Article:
First a confession I am not a pink person. I don’t do girly. When we moved into this house I was dismayed to find that the previous owner had left us a very pink bedroom. The curtains were dusky pink, the carpet was pale pink and the wall paper had large pink carnations. It had to go. Continue reading “Roses aren’t always red #sundaystillspink”
This seems to have been the longest winter ever. In England we have been in lockdown since Christmas. We have not been allowed to stay overnight away from home and visits with friends and family have been restricted. I think we would all love to sit in the sun with a glass of wine and chat with a group of friends. My grandson has not been able to go to school and is missing his pals. Continue reading “The roadmap out of lockdown”
Goodbye 2020: A year spent mainly in lockdown. Welcome 2021: Will our lives return to normal and can we meet family and friends again?
Aquilegia which has the lovely folk name of grandma’s bonnet is a flower I associate with the cottage gardens of my childhood. I am sure I did not plant them but one Spring much to my suprise my borders were covered with the delicate nodding flowers. I received a lot of undeserved compliments from neighbours. Continue reading “Grandma’s bonnets or aquilegia #FOTD#FF16”
This month my garden is covered in bluebells or wild hyacinths. They fill every spare space and their spreading foliage stops other flowers growing. However I do love the delicate bell shape flowers which carpet the edge of my lawn. Purists would object that they are the Spanish variety of bluebell rather than the more delicate British bluebell which has a thinner arching stem and a stronger perfume.
According to the National trusts top tips for photographing bluebells you should choose a cloudy day. Personally I prefer less contrast and the gorgeous sunny weather we have enjoyed in April.
At this time of year local woods are carpeted in bluebells. Here are some suggestions of bluebell woods you might like to visit now we are allowed to explore once more.
This post will be added to Cee’s #flower of the day photo challenge and Brashley photography floral Friday challenge #ff15
Oh, to be in England
Now that April’s there,
And whoever wakes in England
Sees, some morning, unaware,
That the lowest boughs and the brushwood sheaf
Round the elm-tree bole are in tiny leaf,
While the chaffinch sings on the orchard bough
In England – now!
And after April, when May follows,
And the whitethroat builds, and all the swallows!
Hark, where my blossomed pear-tree in the hedge
Leans to the field and scatters on the clover
Blossoms and dewdrops – at the bent
spray’s edge –
That’s the wise thrush; he sings each song
Lest you should think he never could recapture
The first fine careless rapture!
And though the fields look rough with hoary dew,
All will be gay when noontide wakes anew
The buttercups, the little children’s dower
– Far brighter than this gaudy melon-flower!
This poem is called Home thoughts from abroad and was written by Robert Browning a Victorian poet who spent much of his life in Italy. At present we are unable to leave the house except for short walks near home and I feel a bit as he must have felt when I think of the beautiful spring countryside all around. Unfortunately the thrush who sings each song twice over is quite rare but we do have blackbirds, robins,finches and rooks come to share our garden and I took this photo of red tulips on my walk this morning. The other photo was taken in April last year on Clevedon seafront.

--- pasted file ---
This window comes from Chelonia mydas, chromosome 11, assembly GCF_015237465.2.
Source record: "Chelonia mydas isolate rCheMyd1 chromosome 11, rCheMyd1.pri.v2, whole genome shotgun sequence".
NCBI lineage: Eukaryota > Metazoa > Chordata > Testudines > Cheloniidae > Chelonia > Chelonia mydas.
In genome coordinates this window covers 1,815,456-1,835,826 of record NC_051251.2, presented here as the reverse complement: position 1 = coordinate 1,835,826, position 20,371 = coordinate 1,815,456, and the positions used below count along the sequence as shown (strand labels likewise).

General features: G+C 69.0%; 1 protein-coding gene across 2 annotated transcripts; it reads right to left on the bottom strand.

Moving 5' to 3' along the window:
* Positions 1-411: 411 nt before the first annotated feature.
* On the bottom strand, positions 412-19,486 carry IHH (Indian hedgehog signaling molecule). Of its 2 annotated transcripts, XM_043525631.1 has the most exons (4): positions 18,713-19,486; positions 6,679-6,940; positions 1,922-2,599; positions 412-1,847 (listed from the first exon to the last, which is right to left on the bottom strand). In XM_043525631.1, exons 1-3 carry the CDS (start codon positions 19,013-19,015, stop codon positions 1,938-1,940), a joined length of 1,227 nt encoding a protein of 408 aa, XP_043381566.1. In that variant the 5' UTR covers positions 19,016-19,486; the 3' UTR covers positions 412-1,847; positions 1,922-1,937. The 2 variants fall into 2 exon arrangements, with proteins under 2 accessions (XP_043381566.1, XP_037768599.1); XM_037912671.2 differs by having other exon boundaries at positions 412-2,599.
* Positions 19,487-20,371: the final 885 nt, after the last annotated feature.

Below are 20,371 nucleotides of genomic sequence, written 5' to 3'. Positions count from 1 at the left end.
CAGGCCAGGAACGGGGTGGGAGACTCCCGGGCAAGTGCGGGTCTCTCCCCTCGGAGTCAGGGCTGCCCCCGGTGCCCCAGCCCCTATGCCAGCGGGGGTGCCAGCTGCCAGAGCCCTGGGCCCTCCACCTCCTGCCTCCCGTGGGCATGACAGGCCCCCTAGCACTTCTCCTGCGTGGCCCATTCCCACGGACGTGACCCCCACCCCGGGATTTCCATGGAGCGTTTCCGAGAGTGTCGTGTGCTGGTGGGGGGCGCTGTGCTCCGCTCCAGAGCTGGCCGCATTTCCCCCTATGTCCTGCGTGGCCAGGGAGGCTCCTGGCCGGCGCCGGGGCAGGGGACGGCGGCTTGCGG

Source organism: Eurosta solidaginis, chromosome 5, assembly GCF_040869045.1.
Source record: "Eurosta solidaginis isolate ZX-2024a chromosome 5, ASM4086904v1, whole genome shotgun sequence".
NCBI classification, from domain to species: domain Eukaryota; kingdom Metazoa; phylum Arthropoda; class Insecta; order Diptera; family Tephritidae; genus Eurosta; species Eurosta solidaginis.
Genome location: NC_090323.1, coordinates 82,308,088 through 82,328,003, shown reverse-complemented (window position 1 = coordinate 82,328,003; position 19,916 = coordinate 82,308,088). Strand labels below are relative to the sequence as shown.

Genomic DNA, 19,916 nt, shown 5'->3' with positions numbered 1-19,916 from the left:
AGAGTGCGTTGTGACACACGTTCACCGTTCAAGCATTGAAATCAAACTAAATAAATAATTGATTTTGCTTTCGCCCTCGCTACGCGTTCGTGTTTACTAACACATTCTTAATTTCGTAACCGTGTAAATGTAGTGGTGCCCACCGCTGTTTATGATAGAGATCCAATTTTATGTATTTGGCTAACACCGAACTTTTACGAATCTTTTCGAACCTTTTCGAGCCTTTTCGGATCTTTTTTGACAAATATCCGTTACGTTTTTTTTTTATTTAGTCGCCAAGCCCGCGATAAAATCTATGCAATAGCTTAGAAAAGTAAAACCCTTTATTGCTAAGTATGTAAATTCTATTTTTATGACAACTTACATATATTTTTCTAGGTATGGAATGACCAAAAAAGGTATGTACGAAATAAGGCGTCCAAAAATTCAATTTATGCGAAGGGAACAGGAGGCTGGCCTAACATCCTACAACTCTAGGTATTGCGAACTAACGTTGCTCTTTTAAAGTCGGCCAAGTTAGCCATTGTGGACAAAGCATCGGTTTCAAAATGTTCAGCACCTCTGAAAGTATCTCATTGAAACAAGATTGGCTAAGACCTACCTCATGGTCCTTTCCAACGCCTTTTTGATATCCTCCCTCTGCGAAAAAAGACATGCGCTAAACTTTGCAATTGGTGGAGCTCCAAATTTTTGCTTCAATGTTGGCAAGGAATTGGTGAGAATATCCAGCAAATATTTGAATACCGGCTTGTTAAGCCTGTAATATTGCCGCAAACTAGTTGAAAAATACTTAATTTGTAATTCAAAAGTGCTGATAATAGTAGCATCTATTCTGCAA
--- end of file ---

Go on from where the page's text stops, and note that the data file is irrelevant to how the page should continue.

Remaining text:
If you need cheering up can I recommend this family’s version of “One day more” from Les Mis It is true that getting an online Tesco delivery slot has suddenly become the most important activity of the day.
This post will be added to flower of the dayFOTP a photo challenge run by Cee Neuner.
and Sunday Stills a challenge run by Terri Webster Shrandt.
Here in Britain the country is going into full panic mode with the corona virus scare. When I went to the supermarket this morning I noticed a lot of empty shelves. So it is good to know that many of the plants in our woodlands are edible and can be very tasty. A couple of weeks ago I went on a plant foraging walk in our local nature reserve and the leader Steve England introduced us to several plants that were safe to eat or had other uses such as making string or home remedies. Wild garlic is particularly easy to distinguish because of its distinctive pungent smell.
This week is valentine’s week and the theme for this week’s photo challenge is sweet.
First a confession I don’t usually like sweet things, I prefer savoury snacks and don’t take sugar in my tea. However since this week’s #Sunday stills photo challenge is “sweet” I thought I would try to see what I could manage.
The South West of England is a favourite tourist destination. I will try to share the latest holiday and some other local competitions here. If you win any thing from one of my links please let me know in the comments below. Continue reading “The South West rambler Competitions page”